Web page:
> likely to assign to a particular pc[x] the value of the closest point
> in dense - i.e. I'd be more likely to set pc[0.9]==11 because 0.9 is
> closer to 1 than to 0. That strategy would make it difficult to deal
> with the infinite pre-run and post-run, though, and you could argue
> that assignment is not about this kind of approximation but about
> something else - so you may want to specify in the docs what the
> semantics of conversion through assignment is.
> The second reason why I find this odd is, I would at least expect that
> for an explicitly specified point such as dense[1], pc[1] would have
> the same value after assignment.
> Anyway, at this point I stopped experimenting as it seemed to me that
> there was something fundamental that I wasn't getting.

I'm sorry you ran into trouble with floating-point offsets. To be
honest, they were added to the time_series library as a bit of an
after-thought, and they are admittedly not a seamless addition. With
integral offsets, runs are in fact half-open. Floating-point runs are
not -- it's not clear what that would mean. (E.g., a delta series D has
a 42 at [3.14,3.14) -- that's a zero-width half open range! What should
D[3.14] return?) Some of the algorithms won't work with floating-point
offsets. If you feel this part of the library needs more thought, that's
a fair assessment. I'm certain that had you used integral offsets your
experience would have been less frustrating.

I think with better docs and more strict type checking, integral and
floating point offsets can both be supported without confusion.

>>From reading the docs, I do have some other comments:
> "It may seem odd that even the unit series have a value parameter.
> This is because 1 is not always convertible to the series' value type.
> Consider a delta_unit_series< std::vector< int > >. You may decide
> that for this series, the unit value should be std::vector< int >(3,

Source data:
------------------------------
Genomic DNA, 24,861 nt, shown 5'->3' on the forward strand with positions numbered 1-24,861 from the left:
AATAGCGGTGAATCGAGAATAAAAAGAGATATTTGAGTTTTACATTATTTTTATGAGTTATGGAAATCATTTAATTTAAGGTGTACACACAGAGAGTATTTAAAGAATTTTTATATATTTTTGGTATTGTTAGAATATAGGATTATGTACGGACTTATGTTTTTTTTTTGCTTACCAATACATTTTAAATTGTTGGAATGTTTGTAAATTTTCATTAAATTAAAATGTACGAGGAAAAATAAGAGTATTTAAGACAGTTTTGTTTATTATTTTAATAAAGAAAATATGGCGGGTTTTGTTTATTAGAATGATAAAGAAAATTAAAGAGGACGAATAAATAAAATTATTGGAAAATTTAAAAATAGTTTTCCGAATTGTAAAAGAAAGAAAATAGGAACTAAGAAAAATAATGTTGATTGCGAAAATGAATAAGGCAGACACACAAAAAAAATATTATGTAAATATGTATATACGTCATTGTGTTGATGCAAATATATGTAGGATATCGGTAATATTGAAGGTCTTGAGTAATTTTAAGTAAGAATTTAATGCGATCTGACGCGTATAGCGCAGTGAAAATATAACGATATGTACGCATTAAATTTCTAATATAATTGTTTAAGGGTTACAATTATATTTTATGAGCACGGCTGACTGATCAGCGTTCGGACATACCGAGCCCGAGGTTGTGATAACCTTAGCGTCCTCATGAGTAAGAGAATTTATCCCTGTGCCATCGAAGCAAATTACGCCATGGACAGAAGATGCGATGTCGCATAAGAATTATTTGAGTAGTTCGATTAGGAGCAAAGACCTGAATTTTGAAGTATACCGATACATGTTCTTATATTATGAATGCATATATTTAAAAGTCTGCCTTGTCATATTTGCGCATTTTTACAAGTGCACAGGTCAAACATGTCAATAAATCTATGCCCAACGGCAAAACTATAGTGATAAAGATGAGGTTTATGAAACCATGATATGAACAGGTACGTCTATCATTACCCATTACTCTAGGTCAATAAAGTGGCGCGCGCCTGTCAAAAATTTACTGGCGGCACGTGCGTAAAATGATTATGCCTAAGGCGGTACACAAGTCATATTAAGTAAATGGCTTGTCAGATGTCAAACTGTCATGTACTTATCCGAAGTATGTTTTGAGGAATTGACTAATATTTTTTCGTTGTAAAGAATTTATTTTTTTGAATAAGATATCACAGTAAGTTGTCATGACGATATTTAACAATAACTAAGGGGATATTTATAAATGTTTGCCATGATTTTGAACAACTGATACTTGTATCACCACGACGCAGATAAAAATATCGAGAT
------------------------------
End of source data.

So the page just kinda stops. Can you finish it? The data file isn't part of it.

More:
> 1). For unit series with scalar value types such as int, double and
> std::complex<>, the value parameter is ignored."
> Question: if I was dealing with something that needs to have the "1"
> specified, couldn't I just use delta_series instead of
> delta_unit_series?

You certainly could, but there are extra optimization opportunities if
all runs are known at compile time to have a "unit" value. The library
may short-cut multiplication, for instance, if it knows that one operand
will always be 1.

> About discretization: your prenamed discretizations start with with
> daily as mpl::int<1>. That's great if that's how the integrals need
> to be calculated. However, in a lot of cases one would want to have
> "secondly" as mpl::int<1>. Could you provide another set of prenamed
> discretizations that provide that option? Although, if someone used
> both of them in the same app, then compile-time checking would
> consider them equivalent, no? Could the units lib be used for this
> instead?

"Daily" is its own type, not a typedef for mpl::int_<1>.

   struct daily : mpl::int_<1> {};

So if your your application you define your own discretizations like:

   struct secondly : mpl::int_<1> {};

compile-time time checking would still consider them different. It's the
type that matters for the compile-time checks, not the value. The value
is only used by the integrate() algorithm.

I really don't want to add an alternate set of named discretizations.
One could argue that I shouldn't even be providing any. I haven't looked
into using the units lib for this, but it seems like a reasonable idea.

> About the docs: time series can be expressed very clearly visually -
> I think that the docs would benefit greatly from some visual examples.


> I guess that's it for now. Sorry about my confusion :-) I can try to
> give a little more feedback if I start to understand the fundamentals
> of the library better. Back to bed for me... I actually tried to go
> to bed earlier but couldn't sleep because I was thinking about this
> lib. So I woke up to write this. Weird.

Sorry to keep you up! ;-)

Eric Niebler
Boost Consulting
The Astoria Seminar ==>